Weekend Box Office for September 6-8, 2013 (Actual Figures – Part 1)

The fall season started off about as well as expected, with the quietest weekend of the year. The Top 12 films earned $66,071,229 in the 36th weekend of the year and first weekend of the fall season, which was still up 27 percent from last year when the Top 12 could only muster $51,858,635.

Universal’s Riddick got off to a good start, earning $19,030,375, which was more than enough to take the #1 spot. The $38 million sci-fi fantasy, the third in the Pitch Black franchise, starring Vin Diesel, was released on around 4,400 screens at 3,107 theaters. It averaged a good $6,125 per theater, or $4,325 per screen. Worldwide total is $26,430,375.

The Weinstein Company’s The Butler, starring Forest Whitaker and directed by Lee Daniels (Precious), dropped to #2 after ranking #1 for three weeks. It earned $8,401,729 in its fourth weekend, dropping a reasonable 44 percent from last weekend. The total gross of the $30 million dollar drama is now a solid $91,403,106, after 24 days. Butler is playing on 3,500 screens at 3,330 theaters, averaging $2,523 per theater, or $2,400 per screen.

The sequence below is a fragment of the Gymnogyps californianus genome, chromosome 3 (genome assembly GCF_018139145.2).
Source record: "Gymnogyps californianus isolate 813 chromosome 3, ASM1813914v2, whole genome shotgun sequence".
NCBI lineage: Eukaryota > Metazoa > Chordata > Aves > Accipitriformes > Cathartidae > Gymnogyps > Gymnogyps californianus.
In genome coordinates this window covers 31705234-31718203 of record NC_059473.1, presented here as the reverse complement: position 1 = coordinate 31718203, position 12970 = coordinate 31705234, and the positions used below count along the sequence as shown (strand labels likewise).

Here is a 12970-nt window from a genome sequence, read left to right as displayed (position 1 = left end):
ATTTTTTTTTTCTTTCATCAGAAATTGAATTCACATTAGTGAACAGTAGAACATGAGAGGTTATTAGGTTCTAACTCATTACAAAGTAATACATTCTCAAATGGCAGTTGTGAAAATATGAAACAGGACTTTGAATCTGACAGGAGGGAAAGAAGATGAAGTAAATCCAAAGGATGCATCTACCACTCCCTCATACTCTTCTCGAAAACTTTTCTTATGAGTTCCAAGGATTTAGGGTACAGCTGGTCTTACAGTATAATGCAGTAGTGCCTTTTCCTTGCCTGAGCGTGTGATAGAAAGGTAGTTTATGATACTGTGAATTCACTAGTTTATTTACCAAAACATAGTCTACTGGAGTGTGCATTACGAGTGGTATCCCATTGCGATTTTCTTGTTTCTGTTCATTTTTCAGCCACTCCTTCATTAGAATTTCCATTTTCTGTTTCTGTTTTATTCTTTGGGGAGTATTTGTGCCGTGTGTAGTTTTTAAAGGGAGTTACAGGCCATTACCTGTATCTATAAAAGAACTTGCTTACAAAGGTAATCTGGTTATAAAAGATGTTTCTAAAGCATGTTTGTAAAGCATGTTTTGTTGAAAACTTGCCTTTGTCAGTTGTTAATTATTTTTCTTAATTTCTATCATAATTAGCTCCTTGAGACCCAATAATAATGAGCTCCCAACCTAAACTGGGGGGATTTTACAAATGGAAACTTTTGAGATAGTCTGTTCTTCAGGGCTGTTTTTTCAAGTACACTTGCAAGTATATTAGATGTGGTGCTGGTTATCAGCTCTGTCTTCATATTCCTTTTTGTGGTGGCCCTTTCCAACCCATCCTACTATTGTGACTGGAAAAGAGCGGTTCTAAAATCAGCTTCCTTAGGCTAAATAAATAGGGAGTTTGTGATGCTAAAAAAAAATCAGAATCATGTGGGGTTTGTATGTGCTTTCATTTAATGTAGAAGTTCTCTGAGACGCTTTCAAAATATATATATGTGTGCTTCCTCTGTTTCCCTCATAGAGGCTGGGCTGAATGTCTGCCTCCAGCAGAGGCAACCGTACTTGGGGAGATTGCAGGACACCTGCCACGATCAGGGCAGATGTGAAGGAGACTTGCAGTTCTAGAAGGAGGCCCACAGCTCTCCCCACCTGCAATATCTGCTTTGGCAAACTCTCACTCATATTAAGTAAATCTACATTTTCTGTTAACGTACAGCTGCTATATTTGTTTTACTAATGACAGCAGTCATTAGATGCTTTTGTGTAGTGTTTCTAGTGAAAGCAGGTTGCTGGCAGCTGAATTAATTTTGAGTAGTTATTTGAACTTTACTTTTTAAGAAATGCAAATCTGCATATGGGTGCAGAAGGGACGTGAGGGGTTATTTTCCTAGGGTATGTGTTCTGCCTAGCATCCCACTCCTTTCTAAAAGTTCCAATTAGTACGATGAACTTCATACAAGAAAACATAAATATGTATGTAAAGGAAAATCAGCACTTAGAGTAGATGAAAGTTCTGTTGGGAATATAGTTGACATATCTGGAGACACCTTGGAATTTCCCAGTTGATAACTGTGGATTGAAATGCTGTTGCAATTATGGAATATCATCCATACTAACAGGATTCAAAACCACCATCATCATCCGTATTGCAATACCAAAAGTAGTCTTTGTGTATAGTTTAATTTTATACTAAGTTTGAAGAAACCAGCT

At #3, Lionsgate’s Spanish-language family comedy Instructions Not Included, starring Eugenio Derbez, had another great weekend. After opening to over $10 million over 4-days from just 348 theaters (and averaging almost $30,000), the film more than doubled its theater count, moving up to 800 screens at 717 theaters. It made $8,149,289 in its second weekend, increasing 4 percent over last weekend. It averaged a still strong $11,366 per theater, or $10,187 per screen. The total for the $5 million film is now a commendable $20,360,893 after only 10 days.

The Warner Brothers comedy film We’re the Millers, starring Jason Sudeikis and Jennifer Aniston and directed by Rawson Marshall Thurber (Dodgeball: A True Underdog Story), had yet another solid hold, dropping only 39 percent from last weekend, and earning $7,695,027 in its fifth weekend. Millers averaged $2,234 from 3,445 theaters or $2,199 from 3,500 screens, and brought its gross to a strong $123,613,931 after 31 days. The budget was only $37 million. Worldwide total is $178,713,931.

Rounding out the Top 5 was Disney’s Planes which brought in $4,120,811 in its fifth weekend, dropping 47 percent from last weekend. It averaged $1,359 from 3,033 theaters, or $1,145 from 3,600 screens. The total for the $50 million Cars spinoff, which was originally intended to go direct-to-video, is now a better than expected $79,124,995 after 31 days. Worldwide total is $121,024,995.

TriStar’s concert film One Direction: This is Us, featuring the British boy band and directed by Morgan Spurlock (Super Size Me) and produced by Spurlock and Simon Cowell, plummeted 74 percent from last weekend and dropped to sixth place, making $4,046,455 in its second weekend while still playing on 4,900 screens at 2,735 theaters. Expect a huge drop in venues and screens next weekend, as the film only averaged $1,480 per theater. Its per screen average was even worse at a mere $826. Regardless, it has now earned $23,936,965, which is a good result for a film that only cost $10 million to produce and was likely very cheap to market. Worldwide total is $49,936,965.